The great farming divide: why the Greens could become (some) farmers' new party
The Greens’ new farming policy is “a huge step forward” in agricultural policy, says one regenerative farmer.
“I think it’s fantastic because if humanity is to get out of this predicament we’re in, farmers have to be the heroes,” Hawke’s Bay sheep and beef farmer Greg Hart says.
The Green Party’s farming for the future policy pledged a raft of changes including $297 million to transition farmers to regenerative and organic farming.
The party would also ban imports of palm kernel expeller animal feed and tighten up the limits on nitrogen fertiliser application. A levy would be placed on nitrogen and phosphorous fertiliser sales to fund cleaner farming practices.
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It would also overhaul plantation forestry rules to move away from pine monoculture plantations, an issue that many farmers had been unhappy about.
Hart said that because regenerative farming was new to many farmers, there was a need for the kind of support the Greens were offering to support a transition.
“This approach is more about knowledge as opposed to relying on inputs,” he said.
Through the fund farmers could access advisory services and money to implement new regenerative and organic farming methods or pay for certification. It would also be used to fund research and provide funding for organic industry associations.
Marc Elliott, director of rural research at UMR Research, said while governments in the past had provided grants and incentives to make changes on farms, including money for planting up waterways and putting in fences, putting cash behind promoting sustainable ways of farming was new.
And while he said regenerative farming was “beginning to get legs amongst farmers”, with many interested in the lower cost approach, the policy would go down better if it was coming from the National Party.
“I think they’ve just been so burnt by the Greens over the years, they’ll be concerned about who’s saying it rather than what it is,” he said.
Farmers were not averse to change, and would respond to consumer and export demand for regenerative and organic products, he said.
National’s agriculture spokesman David Bennett said while there were some premiums offered for organic production it was only a small part of current exports, and regenerative agriculture was not yet providing the market signals farmers needed.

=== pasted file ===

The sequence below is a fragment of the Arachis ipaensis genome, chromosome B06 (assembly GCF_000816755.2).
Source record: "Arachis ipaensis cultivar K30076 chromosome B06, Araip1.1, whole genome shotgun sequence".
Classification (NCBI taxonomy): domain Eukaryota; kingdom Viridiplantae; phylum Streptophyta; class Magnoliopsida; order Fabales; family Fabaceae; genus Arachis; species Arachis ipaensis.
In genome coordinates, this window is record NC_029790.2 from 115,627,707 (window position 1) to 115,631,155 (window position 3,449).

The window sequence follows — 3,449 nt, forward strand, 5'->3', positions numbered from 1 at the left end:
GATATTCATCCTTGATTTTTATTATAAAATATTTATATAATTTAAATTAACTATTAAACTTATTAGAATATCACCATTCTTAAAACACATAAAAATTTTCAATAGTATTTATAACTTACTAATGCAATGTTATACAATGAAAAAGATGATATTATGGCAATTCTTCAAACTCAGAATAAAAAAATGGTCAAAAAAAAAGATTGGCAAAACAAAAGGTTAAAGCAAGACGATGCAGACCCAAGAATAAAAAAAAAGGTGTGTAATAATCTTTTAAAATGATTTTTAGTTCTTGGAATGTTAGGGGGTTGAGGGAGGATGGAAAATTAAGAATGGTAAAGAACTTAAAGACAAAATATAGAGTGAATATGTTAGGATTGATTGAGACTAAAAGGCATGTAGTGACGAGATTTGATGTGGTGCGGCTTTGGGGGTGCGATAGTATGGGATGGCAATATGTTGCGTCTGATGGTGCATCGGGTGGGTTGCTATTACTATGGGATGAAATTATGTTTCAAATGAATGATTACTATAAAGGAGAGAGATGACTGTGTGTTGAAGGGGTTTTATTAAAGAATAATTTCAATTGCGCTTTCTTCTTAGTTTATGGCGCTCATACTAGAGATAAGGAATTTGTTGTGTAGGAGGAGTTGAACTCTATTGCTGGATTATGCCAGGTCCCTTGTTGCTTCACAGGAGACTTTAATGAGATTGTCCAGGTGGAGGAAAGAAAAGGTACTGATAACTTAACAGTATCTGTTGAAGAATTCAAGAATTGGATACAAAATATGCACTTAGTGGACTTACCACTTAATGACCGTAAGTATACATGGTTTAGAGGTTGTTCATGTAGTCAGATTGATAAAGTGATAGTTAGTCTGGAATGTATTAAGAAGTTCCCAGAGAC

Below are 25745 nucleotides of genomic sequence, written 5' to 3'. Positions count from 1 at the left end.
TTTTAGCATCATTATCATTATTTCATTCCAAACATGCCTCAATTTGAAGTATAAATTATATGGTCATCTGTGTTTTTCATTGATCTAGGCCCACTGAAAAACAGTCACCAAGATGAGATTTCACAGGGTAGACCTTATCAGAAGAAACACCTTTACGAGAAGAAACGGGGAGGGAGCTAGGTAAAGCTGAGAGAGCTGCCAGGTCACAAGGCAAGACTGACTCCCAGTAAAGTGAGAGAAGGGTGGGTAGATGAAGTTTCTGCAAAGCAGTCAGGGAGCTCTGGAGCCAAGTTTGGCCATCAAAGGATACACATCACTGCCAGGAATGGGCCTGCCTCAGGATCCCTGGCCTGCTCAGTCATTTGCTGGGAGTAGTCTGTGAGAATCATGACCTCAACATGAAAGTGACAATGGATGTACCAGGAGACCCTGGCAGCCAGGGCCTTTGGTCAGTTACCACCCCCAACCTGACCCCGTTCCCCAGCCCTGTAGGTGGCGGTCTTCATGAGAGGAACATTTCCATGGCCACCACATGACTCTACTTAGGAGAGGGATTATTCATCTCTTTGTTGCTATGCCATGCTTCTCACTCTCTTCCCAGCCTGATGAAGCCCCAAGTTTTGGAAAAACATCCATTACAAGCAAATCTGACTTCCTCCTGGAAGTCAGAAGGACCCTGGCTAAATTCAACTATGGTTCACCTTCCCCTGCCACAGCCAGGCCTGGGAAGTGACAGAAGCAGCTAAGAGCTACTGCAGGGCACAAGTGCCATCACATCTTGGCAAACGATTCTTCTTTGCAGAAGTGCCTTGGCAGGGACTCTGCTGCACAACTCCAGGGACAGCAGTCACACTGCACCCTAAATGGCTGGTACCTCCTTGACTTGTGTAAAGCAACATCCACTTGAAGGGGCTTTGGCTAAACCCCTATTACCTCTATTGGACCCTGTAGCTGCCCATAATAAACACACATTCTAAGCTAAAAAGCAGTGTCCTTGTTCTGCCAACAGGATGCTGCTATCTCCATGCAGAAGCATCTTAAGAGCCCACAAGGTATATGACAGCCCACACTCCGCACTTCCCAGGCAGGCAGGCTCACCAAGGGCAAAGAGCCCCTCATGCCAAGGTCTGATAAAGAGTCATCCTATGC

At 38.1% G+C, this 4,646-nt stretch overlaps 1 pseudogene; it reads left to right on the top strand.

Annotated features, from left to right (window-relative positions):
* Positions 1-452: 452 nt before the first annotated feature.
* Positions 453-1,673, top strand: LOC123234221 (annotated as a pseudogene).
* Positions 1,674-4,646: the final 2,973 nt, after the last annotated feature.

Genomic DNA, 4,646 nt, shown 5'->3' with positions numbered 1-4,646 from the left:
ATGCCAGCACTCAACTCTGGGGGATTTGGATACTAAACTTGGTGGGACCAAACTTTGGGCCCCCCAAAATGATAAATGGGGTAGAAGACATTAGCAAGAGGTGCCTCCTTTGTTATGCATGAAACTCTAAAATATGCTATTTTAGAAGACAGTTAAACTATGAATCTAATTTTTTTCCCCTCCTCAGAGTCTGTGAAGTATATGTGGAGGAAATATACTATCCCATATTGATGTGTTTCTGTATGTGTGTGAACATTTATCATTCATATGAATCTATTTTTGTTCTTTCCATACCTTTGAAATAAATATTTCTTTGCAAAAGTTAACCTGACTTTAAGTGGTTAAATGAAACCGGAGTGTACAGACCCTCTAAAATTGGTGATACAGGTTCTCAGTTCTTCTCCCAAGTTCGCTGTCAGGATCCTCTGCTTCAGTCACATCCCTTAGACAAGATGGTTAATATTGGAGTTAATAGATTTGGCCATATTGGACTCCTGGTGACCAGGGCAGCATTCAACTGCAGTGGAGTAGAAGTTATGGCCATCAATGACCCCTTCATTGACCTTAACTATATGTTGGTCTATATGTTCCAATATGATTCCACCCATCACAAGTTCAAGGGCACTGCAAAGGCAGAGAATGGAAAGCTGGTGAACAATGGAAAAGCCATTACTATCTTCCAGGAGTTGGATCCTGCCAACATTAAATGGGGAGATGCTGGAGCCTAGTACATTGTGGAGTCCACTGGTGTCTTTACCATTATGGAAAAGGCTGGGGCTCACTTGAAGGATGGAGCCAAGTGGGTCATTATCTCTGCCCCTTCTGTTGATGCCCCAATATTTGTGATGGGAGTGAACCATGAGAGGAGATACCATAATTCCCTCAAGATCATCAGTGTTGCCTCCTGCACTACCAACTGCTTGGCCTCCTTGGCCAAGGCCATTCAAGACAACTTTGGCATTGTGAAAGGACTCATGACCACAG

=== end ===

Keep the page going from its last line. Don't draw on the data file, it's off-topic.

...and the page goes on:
National did not support the Green’s stance on capping fertiliser, arguing it would push up the price of vegetables, he said.
“Agriculture is essential to our economy, particularly in light of Covid-19. National wants to see the industry continue to grow in a sustainable way and we will aim to help it with sensible, pragmatic policy that is based on scientific advancements rather than taxation and regulation.”
ACT rural spokesman Mark Cameron said regenerative agriculture had its place but it needed to be driven by farmers and the industry.
Government programmes would have “unintended consequences”, he said.
Former conventional farmer Ian Harvey, who has 30 years experience in the sector and had run nitrogen trials on hill country using “extreme rates” of the fertiliser, said cutting nitrogen “was the right thing to do”.
“It’s been a wonderful tool, but I didn’t understand what it did to the soil and to the plants,” he said.
Now he farms a lifestyle block regeneratively and said he applauded the Greens for being at the forefront of change making.
“Everyone says the National Party are the farmers’ party, but that is only because it’s comfortable. I am quite happy with floating the idea that the Green Party might be the farmers’ party of the future and might be the farmers party right now,” he said.